Newborns really don't spend very much time awake.
When Fox is awake, calm and ready to interact with the world I love to monopolise his attention staring into his eyes and telling him how wonderful he is.
But in the short moments when Fox is awake and I have my hands full with some essential task Fox makes himself busy with some other work.
I didn't realise the word "work" could apply to someone so small but it can! When Fox is interacting with these materials he sure is working hard. His gaze is intense. His concentration is forceful. His whole body is engaged in the activity - his legs are pumping, his arms are reaching and stretching. It looks like physically and mentally exhausting work!
He has a black and white crocheted "Eggs and Elephants" mobile which was given to Bear.
I made this black and white pinwheel mobile with paper, some buttons, the lid of a yogurt tub and a hot glue gun. I found a tutorial on pinterest for making the pinwheels. Fox loves the contrast and movement of this one. The pinwheels spin with the slightest movement of the air.
"Yay!! Mobiles are fun!!"
The wall mirror is also good fun. He watches his fists moving around or stares into his own face. It is especially useful for tummy time.
He works for a few minutes then cries out to be cuddled and drift into blissful sleep!
Tom was away with work all last week. He left at 7am on Monday morning and finally (thankfully) came home on Friday afternoon. Life is so much nicer with him at home!
Bear, Fox and I were left to fend for ourselves and try to keep things running smoothly. To add to the challenge we were all sick with colds and the boys were just that little bit more difficult to keep happy. I was forced to try some new things and step out of my comfort zone. I was also able to lean on the help of lots of friends. Thank you!
I spent a lot of the week carrying Fox in the Babybjorn. He was unsettled during the day and didn't sleep very well at night. Could he have noticed that Daddy was away? Maybe he was responding to the extra tension in his mother? I suppose it could have been the snuffly nose.
I appreciated spending the extra time with Bear. I think I got to know him better. He is changing so quickly and becoming more capable and independent every time I look.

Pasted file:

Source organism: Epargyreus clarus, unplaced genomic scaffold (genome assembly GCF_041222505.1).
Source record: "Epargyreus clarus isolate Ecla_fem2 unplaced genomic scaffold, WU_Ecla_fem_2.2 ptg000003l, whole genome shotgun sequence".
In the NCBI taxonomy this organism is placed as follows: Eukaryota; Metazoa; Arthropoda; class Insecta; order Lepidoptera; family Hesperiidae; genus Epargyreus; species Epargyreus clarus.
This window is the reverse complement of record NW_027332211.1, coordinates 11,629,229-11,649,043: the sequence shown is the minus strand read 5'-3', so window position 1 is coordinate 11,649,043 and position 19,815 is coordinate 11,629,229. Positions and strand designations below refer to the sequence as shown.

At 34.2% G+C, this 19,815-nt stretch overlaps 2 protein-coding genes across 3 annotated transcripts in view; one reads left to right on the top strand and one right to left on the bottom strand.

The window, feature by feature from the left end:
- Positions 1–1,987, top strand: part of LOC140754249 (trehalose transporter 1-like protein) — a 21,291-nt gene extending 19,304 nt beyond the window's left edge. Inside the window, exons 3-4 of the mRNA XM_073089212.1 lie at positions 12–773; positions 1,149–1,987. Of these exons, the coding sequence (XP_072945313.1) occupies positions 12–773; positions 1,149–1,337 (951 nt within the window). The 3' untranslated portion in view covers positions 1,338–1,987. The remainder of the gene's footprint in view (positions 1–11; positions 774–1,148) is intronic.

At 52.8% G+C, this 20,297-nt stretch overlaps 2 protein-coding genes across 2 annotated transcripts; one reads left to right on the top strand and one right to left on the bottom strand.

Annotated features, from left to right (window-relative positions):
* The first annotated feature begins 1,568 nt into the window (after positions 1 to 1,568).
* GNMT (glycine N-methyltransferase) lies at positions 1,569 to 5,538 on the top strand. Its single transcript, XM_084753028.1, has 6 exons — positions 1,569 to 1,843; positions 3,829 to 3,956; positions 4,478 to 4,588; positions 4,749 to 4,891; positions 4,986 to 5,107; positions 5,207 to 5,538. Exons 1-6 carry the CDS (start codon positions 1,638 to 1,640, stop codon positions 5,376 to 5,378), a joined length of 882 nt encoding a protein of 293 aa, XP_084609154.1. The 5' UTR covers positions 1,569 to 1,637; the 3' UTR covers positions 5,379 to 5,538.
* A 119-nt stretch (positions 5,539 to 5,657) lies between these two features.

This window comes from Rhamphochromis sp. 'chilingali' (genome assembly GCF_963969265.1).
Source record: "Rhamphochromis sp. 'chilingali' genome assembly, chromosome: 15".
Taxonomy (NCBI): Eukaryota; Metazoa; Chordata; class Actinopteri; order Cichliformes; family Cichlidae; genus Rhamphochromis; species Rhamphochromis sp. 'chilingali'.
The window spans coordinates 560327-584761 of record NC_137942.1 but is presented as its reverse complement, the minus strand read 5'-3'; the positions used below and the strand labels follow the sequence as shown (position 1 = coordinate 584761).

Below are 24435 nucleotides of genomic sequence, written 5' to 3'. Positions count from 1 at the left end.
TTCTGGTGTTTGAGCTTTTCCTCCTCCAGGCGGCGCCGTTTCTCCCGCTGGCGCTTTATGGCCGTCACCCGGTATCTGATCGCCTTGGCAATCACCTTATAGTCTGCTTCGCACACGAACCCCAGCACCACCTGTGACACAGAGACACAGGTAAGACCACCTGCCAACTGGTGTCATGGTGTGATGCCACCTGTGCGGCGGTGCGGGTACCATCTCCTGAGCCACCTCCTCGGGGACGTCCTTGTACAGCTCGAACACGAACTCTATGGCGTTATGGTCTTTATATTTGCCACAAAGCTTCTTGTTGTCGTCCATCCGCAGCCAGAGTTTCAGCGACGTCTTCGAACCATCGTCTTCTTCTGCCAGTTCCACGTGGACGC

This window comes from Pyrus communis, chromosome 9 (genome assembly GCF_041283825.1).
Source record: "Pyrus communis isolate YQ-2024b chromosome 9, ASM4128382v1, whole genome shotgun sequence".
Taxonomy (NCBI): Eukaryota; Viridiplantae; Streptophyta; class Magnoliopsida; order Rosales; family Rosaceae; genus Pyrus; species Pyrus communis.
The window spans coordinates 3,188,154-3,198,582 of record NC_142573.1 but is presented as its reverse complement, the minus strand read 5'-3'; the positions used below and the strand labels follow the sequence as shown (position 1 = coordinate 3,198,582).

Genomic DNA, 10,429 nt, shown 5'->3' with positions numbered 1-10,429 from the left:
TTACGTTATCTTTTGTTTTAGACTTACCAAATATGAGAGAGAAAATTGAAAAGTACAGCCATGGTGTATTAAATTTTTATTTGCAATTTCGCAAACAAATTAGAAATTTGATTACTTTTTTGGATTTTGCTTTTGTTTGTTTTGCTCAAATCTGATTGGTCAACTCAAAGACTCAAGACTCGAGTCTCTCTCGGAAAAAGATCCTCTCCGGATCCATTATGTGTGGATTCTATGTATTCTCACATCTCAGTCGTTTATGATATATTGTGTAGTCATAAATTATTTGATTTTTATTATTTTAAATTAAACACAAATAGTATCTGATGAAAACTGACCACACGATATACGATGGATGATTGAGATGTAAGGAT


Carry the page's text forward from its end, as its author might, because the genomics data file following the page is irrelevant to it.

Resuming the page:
He can be so gentle and careful with his little brother. So diligent and enthusiastic when helping me. These little moments - Bear washing Fox in the bath or Bear helping wash the dishes - they gave me a boost of energy at times when I was exhausted. Tiny little people sure are capable of wonderful things.
Bear missed his Daddy. He found Tom's towel, showed it to me and said "Dad" - a word he knows well but uses very rarely. He wanted me to play the games Daddy plays with him over and over again - but I just can't wrestle like Daddy does. We were all relieved when Tom came home!
"The parents' challenge is to establish a home environment that encourages the development of concentration from the child's infancy and that supports flow experiences for all family members. Such a home reflects the complexity of life."
When we're inside we spend our time in the playroom. It's my favourite room in the house. It's beautiful and sunny with big windows, a skylight and a Northerly aspect. Most of Bear's toys are kept here. The piano is here. It's the centre of our house. There are doors leading out to the yard, Bear's bedroom, the bathroom, the laundry and the carport. I've made some changes to make a special place for Fox to join us in this space.
It is a challenge balancing the needs of the 2 boys in the same area. Bear needs freedom, independence and lots of movement. Fox needs safety, calm and predictability. On the one hand I want to allow Bear plenty of access to his little brother but on the other I need to protect the little guy from Bear's clumsy and enthusiastic affection. I think the only way to have them share the space at the moment is with constant, diligent supervision. This is how the space is arranged so far:
A Floor-bed and Mirror
During the day Fox spends a lot of his time on a floor-bed. It is a thin cot-sized mattress tucked away in a corner. Bear brings his toys to work on the black and white rug so it's very close to the action. Fox is still asleep most of the time so he sleeps here covered by a small crocheted blanket. When he is awake he is happy for short periods looking at himself in the mirror or watching and listening to us play on the mat. Most of the time he is happier being held when he is awake.